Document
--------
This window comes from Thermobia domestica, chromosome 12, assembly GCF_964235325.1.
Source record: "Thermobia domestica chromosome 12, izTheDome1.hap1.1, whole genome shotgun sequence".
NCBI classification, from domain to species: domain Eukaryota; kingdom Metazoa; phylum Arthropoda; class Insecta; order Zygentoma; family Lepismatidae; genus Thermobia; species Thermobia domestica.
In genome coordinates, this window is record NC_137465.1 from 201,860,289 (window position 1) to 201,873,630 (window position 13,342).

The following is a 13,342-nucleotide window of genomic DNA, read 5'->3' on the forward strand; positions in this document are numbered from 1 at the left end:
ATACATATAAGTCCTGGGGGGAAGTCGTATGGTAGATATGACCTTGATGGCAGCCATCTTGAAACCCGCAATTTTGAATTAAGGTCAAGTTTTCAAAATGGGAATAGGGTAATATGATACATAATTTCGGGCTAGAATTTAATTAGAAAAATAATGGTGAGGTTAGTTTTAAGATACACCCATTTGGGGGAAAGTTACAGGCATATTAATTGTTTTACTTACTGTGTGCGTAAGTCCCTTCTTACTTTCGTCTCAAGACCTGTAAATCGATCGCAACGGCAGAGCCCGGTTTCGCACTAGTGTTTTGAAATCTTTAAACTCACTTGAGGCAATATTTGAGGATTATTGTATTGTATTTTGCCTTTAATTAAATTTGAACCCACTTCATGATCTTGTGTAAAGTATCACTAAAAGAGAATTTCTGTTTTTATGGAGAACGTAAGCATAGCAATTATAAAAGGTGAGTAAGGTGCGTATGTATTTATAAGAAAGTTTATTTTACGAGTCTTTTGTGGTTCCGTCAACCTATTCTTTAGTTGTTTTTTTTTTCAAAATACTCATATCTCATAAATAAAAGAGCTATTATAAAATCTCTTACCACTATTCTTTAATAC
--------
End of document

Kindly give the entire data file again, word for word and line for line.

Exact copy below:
This window comes from Thermobia domestica, chromosome 12, assembly GCF_964235325.1.
Source record: "Thermobia domestica chromosome 12, izTheDome1.hap1.1, whole genome shotgun sequence".
NCBI classification, from domain to species: domain Eukaryota; kingdom Metazoa; phylum Arthropoda; class Insecta; order Zygentoma; family Lepismatidae; genus Thermobia; species Thermobia domestica.
In genome coordinates, this window is record NC_137465.1 from 201,860,289 (window position 1) to 201,873,630 (window position 13,342).

The following is a 13,342-nucleotide window of genomic DNA, read 5'->3' on the forward strand; positions in this document are numbered from 1 at the left end:
ATACATATAAGTCCTGGGGGGAAGTCGTATGGTAGATATGACCTTGATGGCAGCCATCTTGAAACCCGCAATTTTGAATTAAGGTCAAGTTTTCAAAATGGGAATAGGGTAATATGATACATAATTTCGGGCTAGAATTTAATTAGAAAAATAATGGTGAGGTTAGTTTTAAGATACACCCATTTGGGGGAAAGTTACAGGCATATTAATTGTTTTACTTACTGTGTGCGTAAGTCCCTTCTTACTTTCGTCTCAAGACCTGTAAATCGATCGCAACGGCAGAGCCCGGTTTCGCACTAGTGTTTTGAAATCTTTAAACTCACTTGAGGCAATATTTGAGGATTATTGTATTGTATTTTGCCTTTAATTAAATTTGAACCCACTTCATGATCTTGTGTAAAGTATCACTAAAAGAGAATTTCTGTTTTTATGGAGAACGTAAGCATAGCAATTATAAAAGGTGAGTAAGGTGCGTATGTATTTATAAGAAAGTTTATTTTACGAGTCTTTTGTGGTTCCGTCAACCTATTCTTTAGTTGTTTTTTTTTTCAAAATACTCATATCTCATAAATAAAAGAGCTATTATAAAATCTCTTACCACTATTCTTTAATAC